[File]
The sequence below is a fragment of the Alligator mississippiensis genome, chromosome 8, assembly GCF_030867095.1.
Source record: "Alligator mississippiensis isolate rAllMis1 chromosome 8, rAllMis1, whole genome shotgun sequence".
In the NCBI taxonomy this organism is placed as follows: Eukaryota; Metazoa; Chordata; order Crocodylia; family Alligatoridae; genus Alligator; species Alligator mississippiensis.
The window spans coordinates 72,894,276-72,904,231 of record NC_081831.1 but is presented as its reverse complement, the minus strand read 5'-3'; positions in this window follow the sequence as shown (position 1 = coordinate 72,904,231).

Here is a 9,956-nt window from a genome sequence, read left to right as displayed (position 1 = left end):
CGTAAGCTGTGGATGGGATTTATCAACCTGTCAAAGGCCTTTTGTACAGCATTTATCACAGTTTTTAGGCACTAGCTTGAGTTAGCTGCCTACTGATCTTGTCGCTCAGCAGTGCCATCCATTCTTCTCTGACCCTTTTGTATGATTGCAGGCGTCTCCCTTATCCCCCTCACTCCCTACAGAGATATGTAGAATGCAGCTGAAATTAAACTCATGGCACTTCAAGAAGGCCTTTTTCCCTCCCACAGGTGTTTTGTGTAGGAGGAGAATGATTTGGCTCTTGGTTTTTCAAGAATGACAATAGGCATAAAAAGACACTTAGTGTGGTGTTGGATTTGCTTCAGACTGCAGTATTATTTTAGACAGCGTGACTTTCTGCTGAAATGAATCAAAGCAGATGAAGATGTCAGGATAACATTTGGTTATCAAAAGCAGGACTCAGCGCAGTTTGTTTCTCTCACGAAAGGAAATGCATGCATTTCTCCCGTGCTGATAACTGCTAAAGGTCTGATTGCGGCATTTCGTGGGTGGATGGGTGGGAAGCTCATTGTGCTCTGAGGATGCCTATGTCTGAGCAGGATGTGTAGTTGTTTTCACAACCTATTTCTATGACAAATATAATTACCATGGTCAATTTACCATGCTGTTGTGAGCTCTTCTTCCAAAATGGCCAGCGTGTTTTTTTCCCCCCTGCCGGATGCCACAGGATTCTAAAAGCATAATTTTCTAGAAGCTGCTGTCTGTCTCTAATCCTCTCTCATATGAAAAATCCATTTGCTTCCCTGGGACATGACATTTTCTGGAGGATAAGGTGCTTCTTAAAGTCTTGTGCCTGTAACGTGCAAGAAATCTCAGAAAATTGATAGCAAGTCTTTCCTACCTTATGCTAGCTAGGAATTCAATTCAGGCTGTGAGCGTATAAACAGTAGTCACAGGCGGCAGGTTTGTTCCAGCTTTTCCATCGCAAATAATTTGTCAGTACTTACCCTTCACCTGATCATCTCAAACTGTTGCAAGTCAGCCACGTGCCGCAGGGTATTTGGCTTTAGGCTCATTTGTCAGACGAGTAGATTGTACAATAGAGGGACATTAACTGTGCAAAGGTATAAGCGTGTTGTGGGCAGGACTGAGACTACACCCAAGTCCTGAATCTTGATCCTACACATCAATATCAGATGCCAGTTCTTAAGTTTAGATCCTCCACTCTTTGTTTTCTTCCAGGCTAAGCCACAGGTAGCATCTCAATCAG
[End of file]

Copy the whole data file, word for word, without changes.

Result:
The sequence below is a fragment of the Alligator mississippiensis genome, chromosome 8, assembly GCF_030867095.1.
Source record: "Alligator mississippiensis isolate rAllMis1 chromosome 8, rAllMis1, whole genome shotgun sequence".
In the NCBI taxonomy this organism is placed as follows: Eukaryota; Metazoa; Chordata; order Crocodylia; family Alligatoridae; genus Alligator; species Alligator mississippiensis.
The window spans coordinates 72,894,276-72,904,231 of record NC_081831.1 but is presented as its reverse complement, the minus strand read 5'-3'; positions in this window follow the sequence as shown (position 1 = coordinate 72,904,231).

Here is a 9,956-nt window from a genome sequence, read left to right as displayed (position 1 = left end):
CGTAAGCTGTGGATGGGATTTATCAACCTGTCAAAGGCCTTTTGTACAGCATTTATCACAGTTTTTAGGCACTAGCTTGAGTTAGCTGCCTACTGATCTTGTCGCTCAGCAGTGCCATCCATTCTTCTCTGACCCTTTTGTATGATTGCAGGCGTCTCCCTTATCCCCCTCACTCCCTACAGAGATATGTAGAATGCAGCTGAAATTAAACTCATGGCACTTCAAGAAGGCCTTTTTCCCTCCCACAGGTGTTTTGTGTAGGAGGAGAATGATTTGGCTCTTGGTTTTTCAAGAATGACAATAGGCATAAAAAGACACTTAGTGTGGTGTTGGATTTGCTTCAGACTGCAGTATTATTTTAGACAGCGTGACTTTCTGCTGAAATGAATCAAAGCAGATGAAGATGTCAGGATAACATTTGGTTATCAAAAGCAGGACTCAGCGCAGTTTGTTTCTCTCACGAAAGGAAATGCATGCATTTCTCCCGTGCTGATAACTGCTAAAGGTCTGATTGCGGCATTTCGTGGGTGGATGGGTGGGAAGCTCATTGTGCTCTGAGGATGCCTATGTCTGAGCAGGATGTGTAGTTGTTTTCACAACCTATTTCTATGACAAATATAATTACCATGGTCAATTTACCATGCTGTTGTGAGCTCTTCTTCCAAAATGGCCAGCGTGTTTTTTTCCCCCCTGCCGGATGCCACAGGATTCTAAAAGCATAATTTTCTAGAAGCTGCTGTCTGTCTCTAATCCTCTCTCATATGAAAAATCCATTTGCTTCCCTGGGACATGACATTTTCTGGAGGATAAGGTGCTTCTTAAAGTCTTGTGCCTGTAACGTGCAAGAAATCTCAGAAAATTGATAGCAAGTCTTTCCTACCTTATGCTAGCTAGGAATTCAATTCAGGCTGTGAGCGTATAAACAGTAGTCACAGGCGGCAGGTTTGTTCCAGCTTTTCCATCGCAAATAATTTGTCAGTACTTACCCTTCACCTGATCATCTCAAACTGTTGCAAGTCAGCCACGTGCCGCAGGGTATTTGGCTTTAGGCTCATTTGTCAGACGAGTAGATTGTACAATAGAGGGACATTAACTGTGCAAAGGTATAAGCGTGTTGTGGGCAGGACTGAGACTACACCCAAGTCCTGAATCTTGATCCTACACATCAATATCAGATGCCAGTTCTTAAGTTTAGATCCTCCACTCTTTGTTTTCTTCCAGGCTAAGCCACAGGTAGCATCTCAATCAG